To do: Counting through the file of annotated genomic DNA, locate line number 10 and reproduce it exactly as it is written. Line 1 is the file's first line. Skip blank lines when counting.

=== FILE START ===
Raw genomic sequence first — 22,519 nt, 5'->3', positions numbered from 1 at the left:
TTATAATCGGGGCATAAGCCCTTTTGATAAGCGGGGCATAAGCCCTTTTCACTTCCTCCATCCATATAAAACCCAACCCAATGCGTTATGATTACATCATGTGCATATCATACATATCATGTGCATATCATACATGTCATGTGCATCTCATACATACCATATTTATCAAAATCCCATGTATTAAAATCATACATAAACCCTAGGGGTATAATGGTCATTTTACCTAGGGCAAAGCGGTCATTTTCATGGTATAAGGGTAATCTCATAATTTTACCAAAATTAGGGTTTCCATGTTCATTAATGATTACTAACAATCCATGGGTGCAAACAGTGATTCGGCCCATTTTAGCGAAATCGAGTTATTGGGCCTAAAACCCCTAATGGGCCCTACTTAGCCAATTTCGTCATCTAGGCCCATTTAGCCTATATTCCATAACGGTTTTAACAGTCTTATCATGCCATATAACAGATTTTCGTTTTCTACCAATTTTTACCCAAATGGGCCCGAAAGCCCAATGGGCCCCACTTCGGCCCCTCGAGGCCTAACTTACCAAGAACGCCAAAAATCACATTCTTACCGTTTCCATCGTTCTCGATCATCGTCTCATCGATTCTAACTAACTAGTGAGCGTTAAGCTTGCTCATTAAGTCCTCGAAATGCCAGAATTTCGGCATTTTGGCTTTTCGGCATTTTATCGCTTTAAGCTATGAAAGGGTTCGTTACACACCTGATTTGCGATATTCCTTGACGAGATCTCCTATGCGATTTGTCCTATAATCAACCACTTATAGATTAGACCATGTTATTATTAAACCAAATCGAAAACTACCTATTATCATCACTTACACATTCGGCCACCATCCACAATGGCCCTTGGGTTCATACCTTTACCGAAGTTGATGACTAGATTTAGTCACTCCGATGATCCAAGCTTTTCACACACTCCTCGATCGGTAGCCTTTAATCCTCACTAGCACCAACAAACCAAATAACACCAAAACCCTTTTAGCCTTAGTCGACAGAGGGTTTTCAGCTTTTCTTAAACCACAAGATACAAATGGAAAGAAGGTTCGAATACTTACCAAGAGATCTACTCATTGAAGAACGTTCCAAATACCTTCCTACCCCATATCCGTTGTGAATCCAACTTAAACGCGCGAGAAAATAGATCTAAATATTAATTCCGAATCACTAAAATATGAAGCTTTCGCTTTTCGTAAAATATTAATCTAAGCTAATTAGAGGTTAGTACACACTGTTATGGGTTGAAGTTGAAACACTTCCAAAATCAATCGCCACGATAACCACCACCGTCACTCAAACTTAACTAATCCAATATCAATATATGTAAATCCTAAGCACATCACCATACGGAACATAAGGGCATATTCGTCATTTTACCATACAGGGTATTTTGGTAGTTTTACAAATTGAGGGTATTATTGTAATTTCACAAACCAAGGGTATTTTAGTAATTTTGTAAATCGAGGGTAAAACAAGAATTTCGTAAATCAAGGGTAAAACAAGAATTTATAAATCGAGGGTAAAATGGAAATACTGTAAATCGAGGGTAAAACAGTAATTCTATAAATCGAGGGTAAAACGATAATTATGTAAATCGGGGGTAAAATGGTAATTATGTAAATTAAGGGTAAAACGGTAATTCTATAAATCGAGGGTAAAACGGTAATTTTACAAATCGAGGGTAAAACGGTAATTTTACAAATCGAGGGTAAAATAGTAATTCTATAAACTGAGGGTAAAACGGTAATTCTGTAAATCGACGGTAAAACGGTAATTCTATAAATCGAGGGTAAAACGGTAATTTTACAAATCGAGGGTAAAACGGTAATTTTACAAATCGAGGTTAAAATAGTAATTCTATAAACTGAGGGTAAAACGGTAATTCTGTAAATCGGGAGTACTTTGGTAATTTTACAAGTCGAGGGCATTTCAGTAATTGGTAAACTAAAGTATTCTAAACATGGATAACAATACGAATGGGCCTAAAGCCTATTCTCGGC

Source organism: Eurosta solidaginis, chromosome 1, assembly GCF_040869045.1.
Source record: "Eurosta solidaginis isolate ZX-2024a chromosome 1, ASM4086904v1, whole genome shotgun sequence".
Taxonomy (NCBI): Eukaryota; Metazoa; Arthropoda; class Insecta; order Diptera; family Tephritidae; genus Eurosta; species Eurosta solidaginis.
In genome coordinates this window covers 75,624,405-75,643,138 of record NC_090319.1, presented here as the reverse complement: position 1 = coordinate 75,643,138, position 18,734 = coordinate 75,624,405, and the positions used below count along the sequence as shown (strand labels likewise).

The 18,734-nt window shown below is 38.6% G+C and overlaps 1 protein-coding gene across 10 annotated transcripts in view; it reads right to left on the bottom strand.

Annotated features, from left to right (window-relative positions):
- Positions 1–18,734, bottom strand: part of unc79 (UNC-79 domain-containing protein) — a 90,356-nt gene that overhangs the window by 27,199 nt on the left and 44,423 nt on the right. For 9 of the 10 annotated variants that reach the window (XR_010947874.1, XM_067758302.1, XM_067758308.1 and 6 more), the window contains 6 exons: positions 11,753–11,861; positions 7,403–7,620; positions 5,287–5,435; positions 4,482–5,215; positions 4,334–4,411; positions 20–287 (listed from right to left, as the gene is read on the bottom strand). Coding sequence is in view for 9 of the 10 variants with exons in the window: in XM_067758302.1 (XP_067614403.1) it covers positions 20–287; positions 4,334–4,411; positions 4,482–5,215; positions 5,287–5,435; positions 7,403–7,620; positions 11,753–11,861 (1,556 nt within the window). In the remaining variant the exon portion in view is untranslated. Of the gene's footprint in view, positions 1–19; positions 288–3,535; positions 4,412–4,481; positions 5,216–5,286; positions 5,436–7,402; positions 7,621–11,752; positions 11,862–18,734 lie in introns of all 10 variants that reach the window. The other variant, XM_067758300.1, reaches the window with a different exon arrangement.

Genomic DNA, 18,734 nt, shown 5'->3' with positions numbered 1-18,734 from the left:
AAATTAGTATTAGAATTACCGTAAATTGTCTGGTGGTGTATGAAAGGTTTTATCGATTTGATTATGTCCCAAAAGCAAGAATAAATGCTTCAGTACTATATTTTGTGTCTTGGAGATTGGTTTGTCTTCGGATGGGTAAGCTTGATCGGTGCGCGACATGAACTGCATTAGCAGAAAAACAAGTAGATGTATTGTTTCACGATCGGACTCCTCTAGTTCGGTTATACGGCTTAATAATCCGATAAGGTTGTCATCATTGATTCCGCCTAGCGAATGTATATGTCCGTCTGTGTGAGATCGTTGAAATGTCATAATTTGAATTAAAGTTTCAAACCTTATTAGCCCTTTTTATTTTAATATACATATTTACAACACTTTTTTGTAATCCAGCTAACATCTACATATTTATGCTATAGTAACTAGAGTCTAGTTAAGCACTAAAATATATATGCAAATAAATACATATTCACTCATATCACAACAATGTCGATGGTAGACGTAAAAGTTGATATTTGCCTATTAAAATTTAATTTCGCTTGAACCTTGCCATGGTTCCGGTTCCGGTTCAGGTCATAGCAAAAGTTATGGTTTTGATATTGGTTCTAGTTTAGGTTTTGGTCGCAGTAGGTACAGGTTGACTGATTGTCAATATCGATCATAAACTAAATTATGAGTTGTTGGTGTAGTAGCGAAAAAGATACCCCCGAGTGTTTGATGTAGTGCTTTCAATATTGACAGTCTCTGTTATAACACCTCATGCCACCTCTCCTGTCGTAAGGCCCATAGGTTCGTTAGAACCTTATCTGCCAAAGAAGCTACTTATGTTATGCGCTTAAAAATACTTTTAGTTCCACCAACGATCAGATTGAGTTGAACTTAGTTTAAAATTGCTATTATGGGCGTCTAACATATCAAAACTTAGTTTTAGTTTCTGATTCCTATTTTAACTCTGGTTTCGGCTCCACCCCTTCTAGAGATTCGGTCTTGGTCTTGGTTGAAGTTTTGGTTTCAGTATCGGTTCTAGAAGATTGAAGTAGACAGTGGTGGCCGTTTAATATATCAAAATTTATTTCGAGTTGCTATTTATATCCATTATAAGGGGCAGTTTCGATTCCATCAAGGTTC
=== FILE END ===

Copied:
Genomic DNA, 18,734 nt, shown 5'->3' with positions numbered 1-18,734 from the left: